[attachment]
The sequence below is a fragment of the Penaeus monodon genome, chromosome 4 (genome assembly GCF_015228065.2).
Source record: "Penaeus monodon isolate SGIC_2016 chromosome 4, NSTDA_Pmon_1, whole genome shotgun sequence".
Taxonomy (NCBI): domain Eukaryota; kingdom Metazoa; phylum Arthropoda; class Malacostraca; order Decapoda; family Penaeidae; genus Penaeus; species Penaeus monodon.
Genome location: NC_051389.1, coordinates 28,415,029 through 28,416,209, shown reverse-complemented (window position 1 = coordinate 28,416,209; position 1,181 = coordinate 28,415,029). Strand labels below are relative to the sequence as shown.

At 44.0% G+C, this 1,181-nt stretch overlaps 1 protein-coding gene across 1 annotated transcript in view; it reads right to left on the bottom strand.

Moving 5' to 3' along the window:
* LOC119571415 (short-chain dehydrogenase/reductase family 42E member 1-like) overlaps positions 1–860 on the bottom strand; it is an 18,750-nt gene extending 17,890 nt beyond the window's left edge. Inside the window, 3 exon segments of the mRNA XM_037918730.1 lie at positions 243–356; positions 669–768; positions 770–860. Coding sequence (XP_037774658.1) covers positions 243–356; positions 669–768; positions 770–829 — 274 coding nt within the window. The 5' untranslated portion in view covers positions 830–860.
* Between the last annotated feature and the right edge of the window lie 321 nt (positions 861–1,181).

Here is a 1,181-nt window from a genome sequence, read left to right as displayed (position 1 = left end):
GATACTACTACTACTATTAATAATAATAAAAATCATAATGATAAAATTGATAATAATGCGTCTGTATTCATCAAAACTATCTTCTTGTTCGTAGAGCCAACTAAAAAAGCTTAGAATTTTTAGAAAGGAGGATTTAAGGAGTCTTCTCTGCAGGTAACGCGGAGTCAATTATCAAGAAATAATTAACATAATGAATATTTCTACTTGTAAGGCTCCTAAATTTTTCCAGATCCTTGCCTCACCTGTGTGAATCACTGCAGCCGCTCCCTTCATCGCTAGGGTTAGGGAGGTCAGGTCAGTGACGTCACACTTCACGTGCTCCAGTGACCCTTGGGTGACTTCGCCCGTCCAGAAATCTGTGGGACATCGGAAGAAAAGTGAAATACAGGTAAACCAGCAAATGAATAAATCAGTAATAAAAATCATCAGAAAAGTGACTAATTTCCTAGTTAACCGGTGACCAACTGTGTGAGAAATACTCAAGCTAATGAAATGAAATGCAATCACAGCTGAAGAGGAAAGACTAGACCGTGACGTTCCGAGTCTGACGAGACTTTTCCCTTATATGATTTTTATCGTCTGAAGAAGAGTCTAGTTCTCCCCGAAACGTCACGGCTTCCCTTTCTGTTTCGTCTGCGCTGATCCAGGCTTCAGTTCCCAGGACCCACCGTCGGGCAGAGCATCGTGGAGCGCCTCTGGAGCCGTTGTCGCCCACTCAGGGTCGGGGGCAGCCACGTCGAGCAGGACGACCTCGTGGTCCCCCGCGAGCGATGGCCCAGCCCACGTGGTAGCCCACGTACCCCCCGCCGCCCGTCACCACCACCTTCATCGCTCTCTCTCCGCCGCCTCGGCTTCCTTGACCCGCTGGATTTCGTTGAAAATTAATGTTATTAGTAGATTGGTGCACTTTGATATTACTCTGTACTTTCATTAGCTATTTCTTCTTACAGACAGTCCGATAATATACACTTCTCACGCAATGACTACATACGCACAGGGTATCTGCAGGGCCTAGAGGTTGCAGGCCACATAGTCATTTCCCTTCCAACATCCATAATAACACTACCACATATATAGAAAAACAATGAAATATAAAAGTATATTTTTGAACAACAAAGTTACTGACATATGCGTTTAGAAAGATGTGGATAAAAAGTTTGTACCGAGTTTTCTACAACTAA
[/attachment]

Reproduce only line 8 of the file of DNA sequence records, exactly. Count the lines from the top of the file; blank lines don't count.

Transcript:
* Between the last annotated feature and the right edge of the window lie 321 nt (positions 861–1,181).